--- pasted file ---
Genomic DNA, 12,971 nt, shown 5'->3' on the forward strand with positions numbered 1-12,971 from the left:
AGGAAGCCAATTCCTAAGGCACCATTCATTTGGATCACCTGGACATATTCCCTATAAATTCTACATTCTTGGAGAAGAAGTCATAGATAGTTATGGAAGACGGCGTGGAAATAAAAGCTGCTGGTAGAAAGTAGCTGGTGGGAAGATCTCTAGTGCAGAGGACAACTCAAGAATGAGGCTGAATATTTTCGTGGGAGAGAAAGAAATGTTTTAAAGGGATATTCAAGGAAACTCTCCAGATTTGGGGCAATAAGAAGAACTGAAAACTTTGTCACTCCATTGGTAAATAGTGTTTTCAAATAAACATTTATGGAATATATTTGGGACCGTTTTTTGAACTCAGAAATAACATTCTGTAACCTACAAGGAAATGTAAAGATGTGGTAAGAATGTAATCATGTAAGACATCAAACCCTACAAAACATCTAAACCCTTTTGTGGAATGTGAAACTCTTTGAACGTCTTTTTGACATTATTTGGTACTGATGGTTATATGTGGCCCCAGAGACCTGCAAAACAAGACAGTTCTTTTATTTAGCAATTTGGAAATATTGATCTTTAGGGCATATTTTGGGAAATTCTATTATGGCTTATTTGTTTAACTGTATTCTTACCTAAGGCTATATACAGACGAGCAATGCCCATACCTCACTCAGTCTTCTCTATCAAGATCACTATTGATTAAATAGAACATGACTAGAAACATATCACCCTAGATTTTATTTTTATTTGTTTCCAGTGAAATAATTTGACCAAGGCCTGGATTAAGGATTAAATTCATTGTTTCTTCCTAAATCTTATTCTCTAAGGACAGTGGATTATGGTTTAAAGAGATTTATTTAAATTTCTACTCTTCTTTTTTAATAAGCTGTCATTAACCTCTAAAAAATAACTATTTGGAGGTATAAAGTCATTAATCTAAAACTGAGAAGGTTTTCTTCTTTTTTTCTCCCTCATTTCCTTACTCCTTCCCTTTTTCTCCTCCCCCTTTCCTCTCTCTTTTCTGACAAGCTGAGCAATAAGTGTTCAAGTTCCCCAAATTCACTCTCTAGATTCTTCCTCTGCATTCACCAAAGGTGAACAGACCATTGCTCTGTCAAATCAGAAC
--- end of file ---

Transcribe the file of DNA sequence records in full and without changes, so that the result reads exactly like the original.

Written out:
Genomic DNA, 12,971 nt, shown 5'->3' on the forward strand with positions numbered 1-12,971 from the left:
AGGAAGCCAATTCCTAAGGCACCATTCATTTGGATCACCTGGACATATTCCCTATAAATTCTACATTCTTGGAGAAGAAGTCATAGATAGTTATGGAAGACGGCGTGGAAATAAAAGCTGCTGGTAGAAAGTAGCTGGTGGGAAGATCTCTAGTGCAGAGGACAACTCAAGAATGAGGCTGAATATTTTCGTGGGAGAGAAAGAAATGTTTTAAAGGGATATTCAAGGAAACTCTCCAGATTTGGGGCAATAAGAAGAACTGAAAACTTTGTCACTCCATTGGTAAATAGTGTTTTCAAATAAACATTTATGGAATATATTTGGGACCGTTTTTTGAACTCAGAAATAACATTCTGTAACCTACAAGGAAATGTAAAGATGTGGTAAGAATGTAATCATGTAAGACATCAAACCCTACAAAACATCTAAACCCTTTTGTGGAATGTGAAACTCTTTGAACGTCTTTTTGACATTATTTGGTACTGATGGTTATATGTGGCCCCAGAGACCTGCAAAACAAGACAGTTCTTTTATTTAGCAATTTGGAAATATTGATCTTTAGGGCATATTTTGGGAAATTCTATTATGGCTTATTTGTTTAACTGTATTCTTACCTAAGGCTATATACAGACGAGCAATGCCCATACCTCACTCAGTCTTCTCTATCAAGATCACTATTGATTAAATAGAACATGACTAGAAACATATCACCCTAGATTTTATTTTTATTTGTTTCCAGTGAAATAATTTGACCAAGGCCTGGATTAAGGATTAAATTCATTGTTTCTTCCTAAATCTTATTCTCTAAGGACAGTGGATTATGGTTTAAAGAGATTTATTTAAATTTCTACTCTTCTTTTTTAATAAGCTGTCATTAACCTCTAAAAAATAACTATTTGGAGGTATAAAGTCATTAATCTAAAACTGAGAAGGTTTTCTTCTTTTTTTCTCCCTCATTTCCTTACTCCTTCCCTTTTTCTCCTCCCCCTTTCCTCTCTCTTTTCTGACAAGCTGAGCAATAAGTGTTCAAGTTCCCCAAATTCACTCTCTAGATTCTTCCTCTGCATTCACCAAAGGTGAACAGACCATTGCTCTGTCAAATCAGAAC